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IOS Developer Interview Questions
Question: Can you discuss the difference between Synchronous & Asynchronous tasks within IOS?
Explanation: This is a technical question asking you to define the differences between two similar terms used in this profession. As an IOS Developer, you can anticipate that the majority of the interview will be technical questions. Technical questions are best answered succinctly and directly, with little embellishment. The interviewer will ask a follow-up question if they need additional information.
Example: “Within IOS, tasks are either synchronous or asynchronous. If the task is synchronous, it waits until a previous task is completed before proceeding. In the case of asynchronous tasks, the tasks function simultaneously and in the background. You are notified when background tasks are completed.”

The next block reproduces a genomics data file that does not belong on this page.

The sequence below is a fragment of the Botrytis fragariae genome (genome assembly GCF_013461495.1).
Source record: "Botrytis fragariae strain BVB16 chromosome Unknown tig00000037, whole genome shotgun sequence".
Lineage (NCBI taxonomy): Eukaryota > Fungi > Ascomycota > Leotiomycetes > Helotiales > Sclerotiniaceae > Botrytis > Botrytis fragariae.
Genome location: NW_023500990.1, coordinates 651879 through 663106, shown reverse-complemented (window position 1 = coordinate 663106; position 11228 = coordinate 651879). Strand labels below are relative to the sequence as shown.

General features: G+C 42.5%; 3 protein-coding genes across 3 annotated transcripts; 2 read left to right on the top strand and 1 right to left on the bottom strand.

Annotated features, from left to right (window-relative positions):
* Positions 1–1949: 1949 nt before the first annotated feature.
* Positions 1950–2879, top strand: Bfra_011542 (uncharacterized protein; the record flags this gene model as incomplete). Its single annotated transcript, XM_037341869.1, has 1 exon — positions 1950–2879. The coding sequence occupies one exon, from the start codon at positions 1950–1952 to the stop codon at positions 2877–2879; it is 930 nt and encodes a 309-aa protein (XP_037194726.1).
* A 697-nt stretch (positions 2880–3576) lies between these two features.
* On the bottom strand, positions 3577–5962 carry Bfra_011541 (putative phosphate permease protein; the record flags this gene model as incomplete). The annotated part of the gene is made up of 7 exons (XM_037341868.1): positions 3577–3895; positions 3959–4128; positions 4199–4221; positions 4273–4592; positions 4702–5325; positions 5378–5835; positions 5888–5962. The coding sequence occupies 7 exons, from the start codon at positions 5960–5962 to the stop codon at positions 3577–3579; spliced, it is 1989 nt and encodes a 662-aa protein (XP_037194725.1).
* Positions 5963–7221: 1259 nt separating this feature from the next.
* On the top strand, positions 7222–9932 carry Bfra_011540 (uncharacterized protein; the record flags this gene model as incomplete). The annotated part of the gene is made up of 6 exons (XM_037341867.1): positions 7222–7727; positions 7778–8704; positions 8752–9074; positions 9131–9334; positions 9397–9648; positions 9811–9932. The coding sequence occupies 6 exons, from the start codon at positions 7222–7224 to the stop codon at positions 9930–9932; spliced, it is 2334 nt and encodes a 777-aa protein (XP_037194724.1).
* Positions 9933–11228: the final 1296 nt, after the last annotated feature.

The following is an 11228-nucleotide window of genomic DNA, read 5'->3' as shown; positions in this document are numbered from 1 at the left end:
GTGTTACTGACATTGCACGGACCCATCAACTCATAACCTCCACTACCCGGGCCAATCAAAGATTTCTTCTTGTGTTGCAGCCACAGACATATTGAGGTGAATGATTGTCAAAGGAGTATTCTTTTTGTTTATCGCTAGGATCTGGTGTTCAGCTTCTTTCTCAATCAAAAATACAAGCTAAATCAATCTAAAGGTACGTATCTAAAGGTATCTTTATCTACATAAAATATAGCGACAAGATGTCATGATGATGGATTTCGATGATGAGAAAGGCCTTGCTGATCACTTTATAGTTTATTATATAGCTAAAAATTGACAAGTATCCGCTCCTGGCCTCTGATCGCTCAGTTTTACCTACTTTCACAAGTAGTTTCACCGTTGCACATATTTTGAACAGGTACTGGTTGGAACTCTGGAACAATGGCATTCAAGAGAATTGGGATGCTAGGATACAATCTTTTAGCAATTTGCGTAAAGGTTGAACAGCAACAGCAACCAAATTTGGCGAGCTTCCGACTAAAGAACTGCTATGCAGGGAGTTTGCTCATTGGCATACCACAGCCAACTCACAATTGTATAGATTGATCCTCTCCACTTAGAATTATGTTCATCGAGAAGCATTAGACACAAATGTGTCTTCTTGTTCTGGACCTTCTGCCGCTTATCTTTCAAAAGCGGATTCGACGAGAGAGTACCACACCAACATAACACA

Question: Under what conditions would you designate a task as synchronized?
Explanation: This is a follow-up to the previous question. During an interview, you should anticipate follow-up questions, especially technical questions. Keeping your answer brief will encourage the interviewer to ask follow-up questions to explore the topic in more detail.
Example: “Designating a task as synchronous will ensure that only one thread is executing at a time. This will improve the performance of that task and eliminate any conflicts which may occur if several tasks were running asynchronously.”
Question: What is the function of a completion handler, and how do you use it when developing IOS applications?
Explanation: This is a hybrid technical and operational question. It starts by asking you to define a term, and then to discuss how that term is used in the work you do. Operational and hybrid questions are answered in the same manner as technical ones. You can anticipate follow-ups to these questions as well.